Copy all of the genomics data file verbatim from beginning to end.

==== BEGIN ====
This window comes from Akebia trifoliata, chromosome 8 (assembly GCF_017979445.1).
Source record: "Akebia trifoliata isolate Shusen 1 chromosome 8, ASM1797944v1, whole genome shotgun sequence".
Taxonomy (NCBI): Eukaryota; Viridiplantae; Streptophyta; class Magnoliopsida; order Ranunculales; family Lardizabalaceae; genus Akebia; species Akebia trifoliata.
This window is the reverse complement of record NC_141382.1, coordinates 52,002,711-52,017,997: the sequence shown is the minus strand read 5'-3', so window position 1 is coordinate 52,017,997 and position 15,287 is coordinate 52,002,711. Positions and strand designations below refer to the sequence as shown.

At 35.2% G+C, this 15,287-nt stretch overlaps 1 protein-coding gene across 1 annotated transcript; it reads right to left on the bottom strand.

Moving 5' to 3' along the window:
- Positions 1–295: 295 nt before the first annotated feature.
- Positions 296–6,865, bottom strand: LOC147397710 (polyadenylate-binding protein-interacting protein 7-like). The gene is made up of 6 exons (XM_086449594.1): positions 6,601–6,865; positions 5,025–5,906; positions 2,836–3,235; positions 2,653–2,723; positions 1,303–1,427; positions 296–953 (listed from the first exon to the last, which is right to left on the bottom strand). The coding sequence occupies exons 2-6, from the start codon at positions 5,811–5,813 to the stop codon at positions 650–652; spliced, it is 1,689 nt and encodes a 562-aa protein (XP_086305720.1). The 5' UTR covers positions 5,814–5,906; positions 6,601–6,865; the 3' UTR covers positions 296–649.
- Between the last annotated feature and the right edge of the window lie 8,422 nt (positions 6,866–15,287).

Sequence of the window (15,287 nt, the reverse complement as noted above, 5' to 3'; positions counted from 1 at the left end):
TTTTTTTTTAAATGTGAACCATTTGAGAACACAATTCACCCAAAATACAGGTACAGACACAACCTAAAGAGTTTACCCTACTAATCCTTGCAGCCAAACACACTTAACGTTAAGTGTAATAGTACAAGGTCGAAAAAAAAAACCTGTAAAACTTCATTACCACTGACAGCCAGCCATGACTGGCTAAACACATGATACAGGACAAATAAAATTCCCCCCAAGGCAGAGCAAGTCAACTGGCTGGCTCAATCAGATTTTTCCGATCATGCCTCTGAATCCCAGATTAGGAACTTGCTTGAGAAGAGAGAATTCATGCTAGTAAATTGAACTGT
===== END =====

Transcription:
This window comes from Akebia trifoliata, chromosome 8 (assembly GCF_017979445.1).
Source record: "Akebia trifoliata isolate Shusen 1 chromosome 8, ASM1797944v1, whole genome shotgun sequence".
Taxonomy (NCBI): Eukaryota; Viridiplantae; Streptophyta; class Magnoliopsida; order Ranunculales; family Lardizabalaceae; genus Akebia; species Akebia trifoliata.
This window is the reverse complement of record NC_141382.1, coordinates 52,002,711-52,017,997: the sequence shown is the minus strand read 5'-3', so window position 1 is coordinate 52,017,997 and position 15,287 is coordinate 52,002,711. Positions and strand designations below refer to the sequence as shown.

At 35.2% G+C, this 15,287-nt stretch overlaps 1 protein-coding gene across 1 annotated transcript; it reads right to left on the bottom strand.

Moving 5' to 3' along the window:
- Positions 1–295: 295 nt before the first annotated feature.
- Positions 296–6,865, bottom strand: LOC147397710 (polyadenylate-binding protein-interacting protein 7-like). The gene is made up of 6 exons (XM_086449594.1): positions 6,601–6,865; positions 5,025–5,906; positions 2,836–3,235; positions 2,653–2,723; positions 1,303–1,427; positions 296–953 (listed from the first exon to the last, which is right to left on the bottom strand). The coding sequence occupies exons 2-6, from the start codon at positions 5,811–5,813 to the stop codon at positions 650–652; spliced, it is 1,689 nt and encodes a 562-aa protein (XP_086305720.1). The 5' UTR covers positions 5,814–5,906; positions 6,601–6,865; the 3' UTR covers positions 296–649.
- Between the last annotated feature and the right edge of the window lie 8,422 nt (positions 6,866–15,287).

Sequence of the window (15,287 nt, the reverse complement as noted above, 5' to 3'; positions counted from 1 at the left end):
TTTTTTTTTAAATGTGAACCATTTGAGAACACAATTCACCCAAAATACAGGTACAGACACAACCTAAAGAGTTTACCCTACTAATCCTTGCAGCCAAACACACTTAACGTTAAGTGTAATAGTACAAGGTCGAAAAAAAAAACCTGTAAAACTTCATTACCACTGACAGCCAGCCATGACTGGCTAAACACATGATACAGGACAAATAAAATTCCCCCCAAGGCAGAGCAAGTCAACTGGCTGGCTCAATCAGATTTTTCCGATCATGCCTCTGAATCCCAGATTAGGAACTTGCTTGAGAAGAGAGAATTCATGCTAGTAAATTGAACTGT